Kansas City Royals Yordano Ventura Still Enigmatic


Which Yordano Ventura will take the mound on Opening Day 2016?

As the Kansas City Royals enter Spring Training, Kings of Kauffman will release a series of articles on the 25-man roster. We will be going through each individual player, including the locks, bubble players, and prospects. We will progress through the roster from the top down, beginning with the starting rotation.

Today, we will be looking Yordano Ventura.

All statistics provided by Fangraphs, Baseball Reference, and Brooks Baseball

"2015 stats – 13-8, 4.08 ERA, 163.1 IP, 156 SO, 58 BB, 1.30 WHIP, 3.57 FIP2016 Steamer – 12-11, 3.51 ERA, 195 IP, 182 SO, 69 BB, 1.25 WHIP, 3.61 FIP"

Projected Role – Opening Day Starter

2015 Results

Calling Yordano Ventura‘s 2015 season a roller coaster would be putting it lightly. His first three starts alone were filled with enough drama to leave any Kansas City Royals fan begging for mercy.

The Royals opened 2015 with a blowout win over the White Sox that included Ventura giving the Royals six innings of one-run ball. However, it ended with Kauffman Stadium holding it’s collective breath as it watched Ventura writhing in pain on the ground, clutching his right arm.

We learned quickly that it was just a cramp, and Royals fans could breath again.

In Ventura’s next start, he stifled the Angels by striking out 7 in 5.2 innings, but inexplicably stared down Mike Trout after he scored, clearing the benches. Soon there after, Royals fans again were forced to hold their collective breath as Ventura writhed in pain in front of the mound, clutching his knee area.

But again, it was just a cramp.

In his next start, Ventura kept the Athletics hit-less through three innings, before giving up a five spot in the fourth, capped off by a three-run Josh Reddick home run.

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Ventura hit Brett Lawrie with a fastball the very next at bat, who had slid hard into Alcides Escobar the night before, and was ejected after just 3.1 innings.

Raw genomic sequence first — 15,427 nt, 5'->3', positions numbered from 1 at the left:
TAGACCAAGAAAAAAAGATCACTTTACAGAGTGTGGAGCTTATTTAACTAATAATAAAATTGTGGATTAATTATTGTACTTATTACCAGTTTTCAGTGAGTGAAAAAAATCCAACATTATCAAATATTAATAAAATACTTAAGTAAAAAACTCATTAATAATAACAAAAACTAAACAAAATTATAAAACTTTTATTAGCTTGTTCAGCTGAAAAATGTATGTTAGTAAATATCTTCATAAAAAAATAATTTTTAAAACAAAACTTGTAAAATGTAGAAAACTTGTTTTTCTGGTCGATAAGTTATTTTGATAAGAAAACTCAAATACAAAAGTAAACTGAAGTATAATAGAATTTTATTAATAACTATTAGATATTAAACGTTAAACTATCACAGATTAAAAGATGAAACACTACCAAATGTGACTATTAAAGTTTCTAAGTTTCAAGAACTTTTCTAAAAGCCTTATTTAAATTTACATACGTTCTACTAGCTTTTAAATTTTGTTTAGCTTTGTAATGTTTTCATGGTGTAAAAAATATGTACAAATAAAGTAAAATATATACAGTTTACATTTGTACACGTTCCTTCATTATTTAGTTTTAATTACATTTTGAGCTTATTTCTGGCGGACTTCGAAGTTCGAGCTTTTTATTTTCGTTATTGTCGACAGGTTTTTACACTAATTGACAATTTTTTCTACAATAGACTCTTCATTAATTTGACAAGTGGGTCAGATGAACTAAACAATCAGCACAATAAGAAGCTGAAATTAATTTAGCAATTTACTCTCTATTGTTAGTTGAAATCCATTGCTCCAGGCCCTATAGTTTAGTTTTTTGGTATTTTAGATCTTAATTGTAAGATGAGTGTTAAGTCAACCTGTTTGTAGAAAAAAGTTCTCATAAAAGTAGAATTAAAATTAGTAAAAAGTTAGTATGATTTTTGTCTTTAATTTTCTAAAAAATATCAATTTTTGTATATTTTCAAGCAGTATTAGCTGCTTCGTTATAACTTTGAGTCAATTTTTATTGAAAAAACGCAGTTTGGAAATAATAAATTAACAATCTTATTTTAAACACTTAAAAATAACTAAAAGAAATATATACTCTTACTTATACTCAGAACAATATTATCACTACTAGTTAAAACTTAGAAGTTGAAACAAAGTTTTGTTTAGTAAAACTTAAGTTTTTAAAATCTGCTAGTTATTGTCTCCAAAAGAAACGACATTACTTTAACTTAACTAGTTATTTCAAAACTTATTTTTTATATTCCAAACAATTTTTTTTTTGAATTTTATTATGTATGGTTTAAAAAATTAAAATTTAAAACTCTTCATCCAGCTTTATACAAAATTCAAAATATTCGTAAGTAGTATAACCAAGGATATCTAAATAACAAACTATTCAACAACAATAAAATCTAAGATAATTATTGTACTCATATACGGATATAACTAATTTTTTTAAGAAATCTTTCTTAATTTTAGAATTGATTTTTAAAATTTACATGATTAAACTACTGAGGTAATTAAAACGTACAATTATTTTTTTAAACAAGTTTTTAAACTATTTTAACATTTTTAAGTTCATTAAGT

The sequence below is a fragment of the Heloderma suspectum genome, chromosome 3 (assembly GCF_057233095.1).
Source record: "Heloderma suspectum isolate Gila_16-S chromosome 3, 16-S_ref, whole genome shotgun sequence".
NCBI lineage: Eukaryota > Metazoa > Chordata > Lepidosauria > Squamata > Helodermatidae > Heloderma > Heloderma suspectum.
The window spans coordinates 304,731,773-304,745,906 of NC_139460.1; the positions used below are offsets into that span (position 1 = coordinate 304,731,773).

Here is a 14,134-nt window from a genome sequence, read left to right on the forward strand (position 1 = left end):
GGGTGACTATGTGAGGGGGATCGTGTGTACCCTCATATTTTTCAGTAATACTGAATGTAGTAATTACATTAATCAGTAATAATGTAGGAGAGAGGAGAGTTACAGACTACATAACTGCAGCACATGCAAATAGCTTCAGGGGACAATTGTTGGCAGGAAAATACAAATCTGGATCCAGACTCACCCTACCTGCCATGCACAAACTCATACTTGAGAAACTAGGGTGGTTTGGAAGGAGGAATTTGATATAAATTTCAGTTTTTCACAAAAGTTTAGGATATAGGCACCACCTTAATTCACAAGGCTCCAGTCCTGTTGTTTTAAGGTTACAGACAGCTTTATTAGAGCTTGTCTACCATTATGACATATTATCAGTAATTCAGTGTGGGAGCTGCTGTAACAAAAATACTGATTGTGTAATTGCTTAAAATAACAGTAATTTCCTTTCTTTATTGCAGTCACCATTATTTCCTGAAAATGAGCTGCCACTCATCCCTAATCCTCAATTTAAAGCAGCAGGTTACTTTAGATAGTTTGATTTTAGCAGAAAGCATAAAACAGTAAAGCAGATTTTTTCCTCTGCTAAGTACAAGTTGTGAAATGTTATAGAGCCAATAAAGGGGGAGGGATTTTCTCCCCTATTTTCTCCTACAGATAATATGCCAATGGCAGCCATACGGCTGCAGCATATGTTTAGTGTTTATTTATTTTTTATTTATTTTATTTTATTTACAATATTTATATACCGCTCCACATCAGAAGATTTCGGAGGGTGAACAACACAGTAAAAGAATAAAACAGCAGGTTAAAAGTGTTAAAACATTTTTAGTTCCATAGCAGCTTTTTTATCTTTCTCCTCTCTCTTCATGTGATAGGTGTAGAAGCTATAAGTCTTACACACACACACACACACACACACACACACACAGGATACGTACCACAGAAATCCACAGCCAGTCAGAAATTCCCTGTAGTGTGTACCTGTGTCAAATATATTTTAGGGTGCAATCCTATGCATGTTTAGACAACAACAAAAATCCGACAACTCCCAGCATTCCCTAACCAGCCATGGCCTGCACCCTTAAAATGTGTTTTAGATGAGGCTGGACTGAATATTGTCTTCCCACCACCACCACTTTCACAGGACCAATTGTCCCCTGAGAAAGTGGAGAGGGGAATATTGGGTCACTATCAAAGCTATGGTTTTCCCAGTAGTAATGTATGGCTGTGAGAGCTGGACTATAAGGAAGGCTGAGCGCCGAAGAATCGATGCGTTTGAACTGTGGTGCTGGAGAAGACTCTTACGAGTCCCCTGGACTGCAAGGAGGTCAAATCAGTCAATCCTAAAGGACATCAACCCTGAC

Including those three starts, Ventura logged a 5.19 ERA over his first 76.1 IP before being demoted to Triple-A Omaha on July 22. However, a Jason Vargas injury would lead to Ventura’s promotion, and followed by, arguably, the best stretch of Ventura’s career.

After his promotion, promptly gave up 11 runs in his first 12 innings, before posting a 2.38 ERA in his final 11 starts. During that stretch, Ventura struck out 81 in just 68 innings, as well as giving up just three homers. Ventura also saw a nice velocity jump from his first 15 starts, going from 95.8 on his fastball to 96.8.

The Ventura that Kansas City Royals fans saw in the last third of the 2015 season is the Ventura they saw in 2014, when he finished sixth in the Rookie of the Year voting.

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  • 2016 Expectations

    So will we see that Ventura in 2016? Or the one that posted a 5.19 ERA in his first 14 starts? I would expect a little bit of both.

    With Ventura already having two full seasons under his belt and nine postseason starts under his belt, it’s easy to forget that he’s still only 25. The league forced him to adjust, when they started hitting his fastball, something they couldn’t do in 2014. As a result, he threw 237 more offspeed pitches in 2015, while throwing 726 fewer fastballs.

    This is nothing new, especially for a guy with his skill set. Major league hitters can hit an 80-grade fastball. They do it a lot less effectively when the pitcher is changing speeds, something that Ventura had likely never been forced to do in his life up until that point, let alone at the major league level.

    I also think that we saw a little bit of dead arm from Yordano. Before throwing 183 innings in 2014, Ventura had never thrown more than 134 innings in a full season. Including his 25 postseason innings, Ventura threw 208 innings in 2014, a work load that his 180 pound frame had never encountered.

    Here is Ventura’s average velocity for every month of his career.

    Brooksbaseball-Chart /

    There was a definite dip in velocity from 2014 to 2015. This was most evident in game three of the World Series when Noah Syndergaard (70 grade fastball) was routinely hitting triple digits while Ventura (80 grade fastball) averaged just 94 MPH on his fastball.

    As for 2016, if that chart was Edinson Volquez‘s, I’d be worried.

    However, Ventura is still just a skinny, 25-year old with an 80-grade fastball.

    So to be clear, I am not worried about Ventura’s arm. In fact, I full anticipate Ventura’s peak velocity to return (at some point), while I also anticipate pitches like the one below becoming a more regular happening.

    With Ventura, it’s going to be a waiting game more than anything.

    Waiting on the results to catch up with his stuff.

    That doesn’t always happen, but we’ve already seen it with Ventura in 2013.

    The Ventura we saw at the end of 2015 was probably the best we had seen thus far.

    If that carries over into 2016, he’s going to be a lot of fun to watch.